What’s in it for me? For Paul it was the plots of the Jews severely testing him. An exhausting programme of teaching in public and in private. Prison and hardships waiting in Jerusalem which would certainly end in death. Paul goes on,

Remember that for three years I never stopped warning each of you night and day with tears….. 33 I have not coveted anyone’s silver or gold or clothing. 34 You yourselves know that these hands of mine have supplied my own needs and the needs of my companions. 35 In everything I did, I showed you that by this kind of hard work we must help the weak, remembering the words the Lord Jesus himself said: ‘It is more blessed to give than to receive.’ ”

It is more blessed to give than to receive. The ninth beatitude – the words of Jesus Himself! Throughout Scripture Jesus puts the primary focus on the joy of giving, not on the return. He offers us the supreme example of what it means to give: He gave His life for us–knowing there was nothing we could give Him in return. God wants us to express His heart. That means we won’t be asking all the time, “What’s in it for me?” We won’t be asking, “What can I get?” but “What can I give?”

It is more blessed to give than to receive. Mt 10:8 Freely you have received, freely give.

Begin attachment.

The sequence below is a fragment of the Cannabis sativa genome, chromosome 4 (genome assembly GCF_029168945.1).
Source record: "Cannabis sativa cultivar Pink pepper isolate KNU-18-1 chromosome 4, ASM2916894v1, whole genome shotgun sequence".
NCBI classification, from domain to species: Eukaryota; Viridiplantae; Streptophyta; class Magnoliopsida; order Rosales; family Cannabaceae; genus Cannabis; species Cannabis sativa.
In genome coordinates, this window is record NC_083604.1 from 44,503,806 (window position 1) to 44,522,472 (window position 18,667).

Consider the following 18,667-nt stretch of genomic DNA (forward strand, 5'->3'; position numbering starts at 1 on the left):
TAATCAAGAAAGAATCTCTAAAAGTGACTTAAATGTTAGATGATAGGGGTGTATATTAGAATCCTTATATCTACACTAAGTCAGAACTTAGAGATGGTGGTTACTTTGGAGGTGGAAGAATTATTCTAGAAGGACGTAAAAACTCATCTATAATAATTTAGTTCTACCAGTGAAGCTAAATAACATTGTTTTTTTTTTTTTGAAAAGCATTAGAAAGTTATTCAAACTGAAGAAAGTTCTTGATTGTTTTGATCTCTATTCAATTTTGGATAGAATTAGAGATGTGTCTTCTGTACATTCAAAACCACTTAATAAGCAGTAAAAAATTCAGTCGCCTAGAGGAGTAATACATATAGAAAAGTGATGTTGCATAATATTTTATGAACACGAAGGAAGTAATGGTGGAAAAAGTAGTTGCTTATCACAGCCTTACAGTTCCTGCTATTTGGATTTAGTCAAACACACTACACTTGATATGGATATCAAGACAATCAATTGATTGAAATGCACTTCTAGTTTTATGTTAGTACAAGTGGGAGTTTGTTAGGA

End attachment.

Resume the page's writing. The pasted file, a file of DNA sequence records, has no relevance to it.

We live in a world that is shaped by getting. A world enslaved to consumerism and ruled by greed. If we want to break free from the chains of materialism, we need prayer and generous, sacrificial giving. We need to learn how to give freely as we have freely received.
Richard J. Foster, Money, Sex & Power: “Giving with glad and generous hearts has a way of routing out the tough old miser within us. Even the poor need to know that they can give. Just the very act of letting go of money, or some other treasure, does something within us. It destroys the demon greed.”

Lu 14:12 Then Jesus said to his host, “When you give a luncheon or dinner, do not invite your friends, your brothers or relatives, or your rich neighbours; if you do, they may invite you back and so you will be repaid. But when you give a banquet, invite the poor, the crippled, the lame, the blind, and you will be blessed. Although they cannot repay you, you will be repaid at the resurrection of the righteous.